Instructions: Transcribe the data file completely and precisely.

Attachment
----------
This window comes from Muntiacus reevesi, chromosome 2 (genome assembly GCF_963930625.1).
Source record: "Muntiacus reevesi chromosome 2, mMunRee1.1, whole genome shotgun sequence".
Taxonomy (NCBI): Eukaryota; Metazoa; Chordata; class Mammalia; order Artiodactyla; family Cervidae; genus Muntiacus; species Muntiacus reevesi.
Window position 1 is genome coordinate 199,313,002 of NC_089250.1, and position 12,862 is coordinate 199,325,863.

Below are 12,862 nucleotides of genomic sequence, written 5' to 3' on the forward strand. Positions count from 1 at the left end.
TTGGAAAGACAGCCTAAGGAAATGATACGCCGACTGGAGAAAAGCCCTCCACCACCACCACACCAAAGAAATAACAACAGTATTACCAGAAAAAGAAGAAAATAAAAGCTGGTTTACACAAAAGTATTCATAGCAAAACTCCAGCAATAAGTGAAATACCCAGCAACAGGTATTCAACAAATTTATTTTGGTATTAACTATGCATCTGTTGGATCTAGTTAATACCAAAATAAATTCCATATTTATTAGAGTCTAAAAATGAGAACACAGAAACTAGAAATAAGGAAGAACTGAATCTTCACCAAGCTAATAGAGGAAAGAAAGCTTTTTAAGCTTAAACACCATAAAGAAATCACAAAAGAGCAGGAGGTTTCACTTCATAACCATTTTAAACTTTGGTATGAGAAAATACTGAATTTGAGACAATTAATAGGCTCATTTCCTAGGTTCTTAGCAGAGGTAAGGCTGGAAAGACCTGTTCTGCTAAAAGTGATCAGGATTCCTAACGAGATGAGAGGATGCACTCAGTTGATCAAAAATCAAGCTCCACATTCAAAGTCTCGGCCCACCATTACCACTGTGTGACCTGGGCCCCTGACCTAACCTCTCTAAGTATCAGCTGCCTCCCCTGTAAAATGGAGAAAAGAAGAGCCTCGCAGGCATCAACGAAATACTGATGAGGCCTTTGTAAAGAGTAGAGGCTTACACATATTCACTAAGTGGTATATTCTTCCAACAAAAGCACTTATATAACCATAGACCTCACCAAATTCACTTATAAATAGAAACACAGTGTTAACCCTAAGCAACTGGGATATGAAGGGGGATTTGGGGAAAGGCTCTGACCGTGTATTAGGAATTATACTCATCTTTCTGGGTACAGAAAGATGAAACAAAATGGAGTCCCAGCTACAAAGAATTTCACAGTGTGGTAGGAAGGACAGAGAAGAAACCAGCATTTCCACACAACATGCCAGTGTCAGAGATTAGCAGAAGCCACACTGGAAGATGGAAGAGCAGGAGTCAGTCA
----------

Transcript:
This window comes from Muntiacus reevesi, chromosome 2 (genome assembly GCF_963930625.1).
Source record: "Muntiacus reevesi chromosome 2, mMunRee1.1, whole genome shotgun sequence".
Taxonomy (NCBI): Eukaryota; Metazoa; Chordata; class Mammalia; order Artiodactyla; family Cervidae; genus Muntiacus; species Muntiacus reevesi.
Window position 1 is genome coordinate 199,313,002 of NC_089250.1, and position 12,862 is coordinate 199,325,863.

Below are 12,862 nucleotides of genomic sequence, written 5' to 3' on the forward strand. Positions count from 1 at the left end.
TTGGAAAGACAGCCTAAGGAAATGATACGCCGACTGGAGAAAAGCCCTCCACCACCACCACACCAAAGAAATAACAACAGTATTACCAGAAAAAGAAGAAAATAAAAGCTGGTTTACACAAAAGTATTCATAGCAAAACTCCAGCAATAAGTGAAATACCCAGCAACAGGTATTCAACAAATTTATTTTGGTATTAACTATGCATCTGTTGGATCTAGTTAATACCAAAATAAATTCCATATTTATTAGAGTCTAAAAATGAGAACACAGAAACTAGAAATAAGGAAGAACTGAATCTTCACCAAGCTAATAGAGGAAAGAAAGCTTTTTAAGCTTAAACACCATAAAGAAATCACAAAAGAGCAGGAGGTTTCACTTCATAACCATTTTAAACTTTGGTATGAGAAAATACTGAATTTGAGACAATTAATAGGCTCATTTCCTAGGTTCTTAGCAGAGGTAAGGCTGGAAAGACCTGTTCTGCTAAAAGTGATCAGGATTCCTAACGAGATGAGAGGATGCACTCAGTTGATCAAAAATCAAGCTCCACATTCAAAGTCTCGGCCCACCATTACCACTGTGTGACCTGGGCCCCTGACCTAACCTCTCTAAGTATCAGCTGCCTCCCCTGTAAAATGGAGAAAAGAAGAGCCTCGCAGGCATCAACGAAATACTGATGAGGCCTTTGTAAAGAGTAGAGGCTTACACATATTCACTAAGTGGTATATTCTTCCAACAAAAGCACTTATATAACCATAGACCTCACCAAATTCACTTATAAATAGAAACACAGTGTTAACCCTAAGCAACTGGGATATGAAGGGGGATTTGGGGAAAGGCTCTGACCGTGTATTAGGAATTATACTCATCTTTCTGGGTACAGAAAGATGAAACAAAATGGAGTCCCAGCTACAAAGAATTTCACAGTGTGGTAGGAAGGACAGAGAAGAAACCAGCATTTCCACACAACATGCCAGTGTCAGAGATTAGCAGAAGCCACACTGGAAGATGGAAGAGCAGGAGTCAGTCA